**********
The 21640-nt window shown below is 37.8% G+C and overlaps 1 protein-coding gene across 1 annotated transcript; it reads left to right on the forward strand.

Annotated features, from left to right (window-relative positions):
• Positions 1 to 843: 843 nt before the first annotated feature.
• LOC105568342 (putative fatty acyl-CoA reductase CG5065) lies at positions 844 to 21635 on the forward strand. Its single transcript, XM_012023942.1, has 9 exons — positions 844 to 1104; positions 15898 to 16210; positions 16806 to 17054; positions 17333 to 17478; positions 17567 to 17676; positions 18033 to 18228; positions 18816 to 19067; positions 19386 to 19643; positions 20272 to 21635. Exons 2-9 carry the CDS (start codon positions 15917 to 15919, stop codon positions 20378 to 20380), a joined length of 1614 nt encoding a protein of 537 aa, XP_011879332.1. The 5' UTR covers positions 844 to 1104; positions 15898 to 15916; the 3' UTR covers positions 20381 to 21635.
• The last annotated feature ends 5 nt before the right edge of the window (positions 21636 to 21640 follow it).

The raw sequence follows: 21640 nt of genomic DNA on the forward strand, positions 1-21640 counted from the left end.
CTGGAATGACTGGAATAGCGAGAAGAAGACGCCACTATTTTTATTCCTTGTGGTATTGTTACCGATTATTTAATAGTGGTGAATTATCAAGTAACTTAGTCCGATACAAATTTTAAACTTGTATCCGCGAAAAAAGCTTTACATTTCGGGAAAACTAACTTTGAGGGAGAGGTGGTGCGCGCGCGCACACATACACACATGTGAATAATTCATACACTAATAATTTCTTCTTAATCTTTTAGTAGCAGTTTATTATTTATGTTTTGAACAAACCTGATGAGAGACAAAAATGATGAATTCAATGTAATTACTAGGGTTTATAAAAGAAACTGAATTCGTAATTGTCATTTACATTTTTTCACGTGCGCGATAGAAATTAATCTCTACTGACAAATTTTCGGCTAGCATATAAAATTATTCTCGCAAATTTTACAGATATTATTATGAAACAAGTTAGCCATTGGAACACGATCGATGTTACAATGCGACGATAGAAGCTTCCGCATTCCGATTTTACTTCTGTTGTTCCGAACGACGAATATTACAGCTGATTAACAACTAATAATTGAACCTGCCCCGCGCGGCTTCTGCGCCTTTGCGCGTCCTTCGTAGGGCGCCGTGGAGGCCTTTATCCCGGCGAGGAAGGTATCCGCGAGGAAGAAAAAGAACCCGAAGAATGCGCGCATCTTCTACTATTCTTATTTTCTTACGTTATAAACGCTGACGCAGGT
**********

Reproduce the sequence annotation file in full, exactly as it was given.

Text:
The 21640-nt window shown below is 37.8% G+C and overlaps 1 protein-coding gene across 1 annotated transcript; it reads left to right on the forward strand.

Annotated features, from left to right (window-relative positions):
• Positions 1 to 843: 843 nt before the first annotated feature.
• LOC105568342 (putative fatty acyl-CoA reductase CG5065) lies at positions 844 to 21635 on the forward strand. Its single transcript, XM_012023942.1, has 9 exons — positions 844 to 1104; positions 15898 to 16210; positions 16806 to 17054; positions 17333 to 17478; positions 17567 to 17676; positions 18033 to 18228; positions 18816 to 19067; positions 19386 to 19643; positions 20272 to 21635. Exons 2-9 carry the CDS (start codon positions 15917 to 15919, stop codon positions 20378 to 20380), a joined length of 1614 nt encoding a protein of 537 aa, XP_011879332.1. The 5' UTR covers positions 844 to 1104; positions 15898 to 15916; the 3' UTR covers positions 20381 to 21635.
• The last annotated feature ends 5 nt before the right edge of the window (positions 21636 to 21640 follow it).

The raw sequence follows: 21640 nt of genomic DNA on the forward strand, positions 1-21640 counted from the left end.
CTGGAATGACTGGAATAGCGAGAAGAAGACGCCACTATTTTTATTCCTTGTGGTATTGTTACCGATTATTTAATAGTGGTGAATTATCAAGTAACTTAGTCCGATACAAATTTTAAACTTGTATCCGCGAAAAAAGCTTTACATTTCGGGAAAACTAACTTTGAGGGAGAGGTGGTGCGCGCGCGCACACATACACACATGTGAATAATTCATACACTAATAATTTCTTCTTAATCTTTTAGTAGCAGTTTATTATTTATGTTTTGAACAAACCTGATGAGAGACAAAAATGATGAATTCAATGTAATTACTAGGGTTTATAAAAGAAACTGAATTCGTAATTGTCATTTACATTTTTTCACGTGCGCGATAGAAATTAATCTCTACTGACAAATTTTCGGCTAGCATATAAAATTATTCTCGCAAATTTTACAGATATTATTATGAAACAAGTTAGCCATTGGAACACGATCGATGTTACAATGCGACGATAGAAGCTTCCGCATTCCGATTTTACTTCTGTTGTTCCGAACGACGAATATTACAGCTGATTAACAACTAATAATTGAACCTGCCCCGCGCGGCTTCTGCGCCTTTGCGCGTCCTTCGTAGGGCGCCGTGGAGGCCTTTATCCCGGCGAGGAAGGTATCCGCGAGGAAGAAAAAGAACCCGAAGAATGCGCGCATCTTCTACTATTCTTATTTTCTTACGTTATAAACGCTGACGCAGGT